Top, EWMC conference attendees cheer at a packed plenary session; top right, International President Edwin D. Hill celebrates with EWMC President Robbie Sparks in 2008; bottom right, founding EWMC members and others, 1978; bottom left, EWMC members at the 2024 conference.

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EWMC Mission Statement

  • Promote equity, equal opportunity and employment for minorities and underrepresented* workers at all levels of the IBEW structure.
  • Foster leadership development and empower minorities and underrepresented workers to become active participants and leaders in the IBEW.
  • Provide assistance to and address discrimination complaints of minorities and underrepresented workers in the IBEW.
  • Promote, support and assist the organizing of minority and underrepresented workers in the IBEW.
  • Encourage minority and underrepresented workers to be greater activists in community and political affairs.
  • Be actively involved in human, civil and women’s rights organizations both within and outside of organized labor.

*African Americans, Asian and Pacific Islander Americans, Latino Americans, Native Americans, people with disabilities and women

For 50 years, the Electrical Workers Minority Caucus has been, in the words of President Emeritus Robbie Sparks, the conscience of the IBEW. .

International President Kenneth W. Cooper, left, speaks with EWMC President Keith Edwards after delivering a speech at the 2024 EMWC conference.
Founding member and International Representative Mary Whipps O'Brien at an early EWMC conference.
NECA Vice President Lt. Gen. Ronald Bailey and Bruce G. Fulton at the 2024 EWMC conference.
From left: EWMC Lifetime Achievement Award recipient Sherilyn Wright, Executive Assistant to the International President, with EWMC President Emeritus Robbie Sparks and Education Director Amanda Pacheco.
International Secretary-Treasurer Paul Noble addresses the 2024 EWMC conference.
EWMC immediate past President Victor Uno, left, with EWMC conference attendees Jean Simonson and Long Island, N.Y., Local 1049 member Baron Lyn.
The EWMC’s Day of Service, a component of every conference, included tutoring when it took place in Detroit.
EWMC conferences are known for providing a loving atmosphere where members of all backgrounds feel a sense of belonging.

Since its inception, the EWMC has been organizing and pushing for a more inclusive union, one that, in accordance with the IBEW Constitution, seeks to represent all workers in the electrical industry.

It was formed from a direct action that threatened an informational picket outside the 30th International Convention in 1974. International Treasurer Harry Van Arsdale Jr. spoke with the concerned members, leading to International President Charles Pillard meeting with a representative group of them, avoiding the picket and sparking the beginning of the EWMC.

"When I look at the history and the work of the EWMC, I see a group of members living the principles of this union," International President Kenneth W. Cooper said.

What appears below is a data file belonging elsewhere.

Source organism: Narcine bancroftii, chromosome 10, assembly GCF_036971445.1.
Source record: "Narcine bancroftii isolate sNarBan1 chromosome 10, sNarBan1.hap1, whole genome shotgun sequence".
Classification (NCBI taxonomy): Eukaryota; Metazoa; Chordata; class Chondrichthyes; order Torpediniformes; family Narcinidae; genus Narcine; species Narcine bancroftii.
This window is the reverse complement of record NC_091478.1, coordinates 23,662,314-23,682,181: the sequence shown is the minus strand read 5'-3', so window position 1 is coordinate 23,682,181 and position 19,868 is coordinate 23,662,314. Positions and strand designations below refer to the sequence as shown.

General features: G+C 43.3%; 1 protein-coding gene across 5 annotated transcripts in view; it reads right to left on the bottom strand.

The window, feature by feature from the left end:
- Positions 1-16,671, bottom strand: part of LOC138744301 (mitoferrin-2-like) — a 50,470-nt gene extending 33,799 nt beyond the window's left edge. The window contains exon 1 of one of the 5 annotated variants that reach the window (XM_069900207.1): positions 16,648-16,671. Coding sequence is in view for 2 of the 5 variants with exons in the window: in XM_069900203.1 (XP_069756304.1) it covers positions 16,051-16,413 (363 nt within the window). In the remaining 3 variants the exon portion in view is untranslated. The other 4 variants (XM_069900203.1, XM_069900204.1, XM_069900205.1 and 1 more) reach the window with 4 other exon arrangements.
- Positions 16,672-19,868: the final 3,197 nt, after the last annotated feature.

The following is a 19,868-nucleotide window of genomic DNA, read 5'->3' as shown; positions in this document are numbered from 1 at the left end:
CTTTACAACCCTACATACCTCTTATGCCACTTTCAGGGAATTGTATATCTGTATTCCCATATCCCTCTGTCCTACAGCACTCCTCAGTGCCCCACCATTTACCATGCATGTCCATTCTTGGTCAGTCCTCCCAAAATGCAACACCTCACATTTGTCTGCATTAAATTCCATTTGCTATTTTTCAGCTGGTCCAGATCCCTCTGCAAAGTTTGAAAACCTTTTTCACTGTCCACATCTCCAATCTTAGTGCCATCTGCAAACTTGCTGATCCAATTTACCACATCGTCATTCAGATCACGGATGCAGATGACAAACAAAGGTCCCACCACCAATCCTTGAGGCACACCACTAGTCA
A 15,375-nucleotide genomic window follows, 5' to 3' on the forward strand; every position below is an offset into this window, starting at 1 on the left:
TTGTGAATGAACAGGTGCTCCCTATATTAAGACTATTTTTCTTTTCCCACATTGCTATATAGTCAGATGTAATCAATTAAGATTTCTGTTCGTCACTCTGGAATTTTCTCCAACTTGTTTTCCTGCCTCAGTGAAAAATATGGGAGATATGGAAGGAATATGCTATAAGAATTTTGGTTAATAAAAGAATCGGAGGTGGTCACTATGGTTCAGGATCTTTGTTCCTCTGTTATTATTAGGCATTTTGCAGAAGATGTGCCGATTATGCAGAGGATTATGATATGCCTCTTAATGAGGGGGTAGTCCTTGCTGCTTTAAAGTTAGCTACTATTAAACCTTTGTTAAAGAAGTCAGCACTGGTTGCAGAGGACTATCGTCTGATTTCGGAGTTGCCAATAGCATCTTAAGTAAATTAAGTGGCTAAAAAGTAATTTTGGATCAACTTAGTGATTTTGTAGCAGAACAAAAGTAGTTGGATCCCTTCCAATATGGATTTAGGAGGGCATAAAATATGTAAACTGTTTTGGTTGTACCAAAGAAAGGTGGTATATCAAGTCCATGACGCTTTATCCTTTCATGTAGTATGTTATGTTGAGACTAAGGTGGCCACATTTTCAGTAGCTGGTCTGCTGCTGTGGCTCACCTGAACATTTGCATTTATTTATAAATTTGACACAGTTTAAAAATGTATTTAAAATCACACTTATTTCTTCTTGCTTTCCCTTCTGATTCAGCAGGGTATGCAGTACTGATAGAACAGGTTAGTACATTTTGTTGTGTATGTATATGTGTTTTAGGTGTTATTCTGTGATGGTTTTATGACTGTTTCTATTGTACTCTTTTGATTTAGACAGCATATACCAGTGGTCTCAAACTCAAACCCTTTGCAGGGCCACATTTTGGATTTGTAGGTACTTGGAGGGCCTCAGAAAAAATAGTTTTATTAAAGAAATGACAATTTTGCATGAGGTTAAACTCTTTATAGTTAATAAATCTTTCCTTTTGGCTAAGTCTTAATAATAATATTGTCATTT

A major focus of the EWMC is training members to be informed leaders and activists, whether through its annual leadership conference or its signature Breakthrough Leadership Training Institute.

"The EWMC showcases the many talented members across the country that may not otherwise ever be seen or heard or hold local offices, but have been the backbone of determination and leadership for decades within our union," said Rennie Blye, an international representative in the Civic and Community Engagement Department. "The EWMC has always served as a pioneer and a safe space of belonging while helping labor recognize the value of all labor."

The focus on developing talent was a response to an all-too-common refrain from leaders in many industries, not just the IBEW, that there weren't enough minority members to promote. What the EWMC showed, decade after decade, is that leaders, especially in unions, can come from anywhere and are built, not found.

"Organizations need to be able to think outside the box, and that only happens with diversity," EWMC President Keith Edwards said. "Diversity in attendance and structure brings about new thoughts and ideas."

It also sends a message to other underrepresented members that leadership is possible for them, too.

"I know how good it feels for me when I see someone like me leading," said EWMC Vice President Grace Smith, who's also a member of Tampa, Fla., Local 824. "It makes a difference because it shows that this institution is really invested in me and my future."

As the Biden administration continues to invest hundreds of billions of dollars into infrastructure and manufacturing, creating tens of thousands of jobs, the IBEW needs to grow to be equal to this historic moment. Cooper set a goal of 1 million active members in five years.

To fuel part of this growth, the IBEW can look to the EWMC for trained leaders who are primed to bring in the next generation. Locals can let their caucus chapters guide them on where to organize and which communities to go into, and then send those members out to do the recruiting.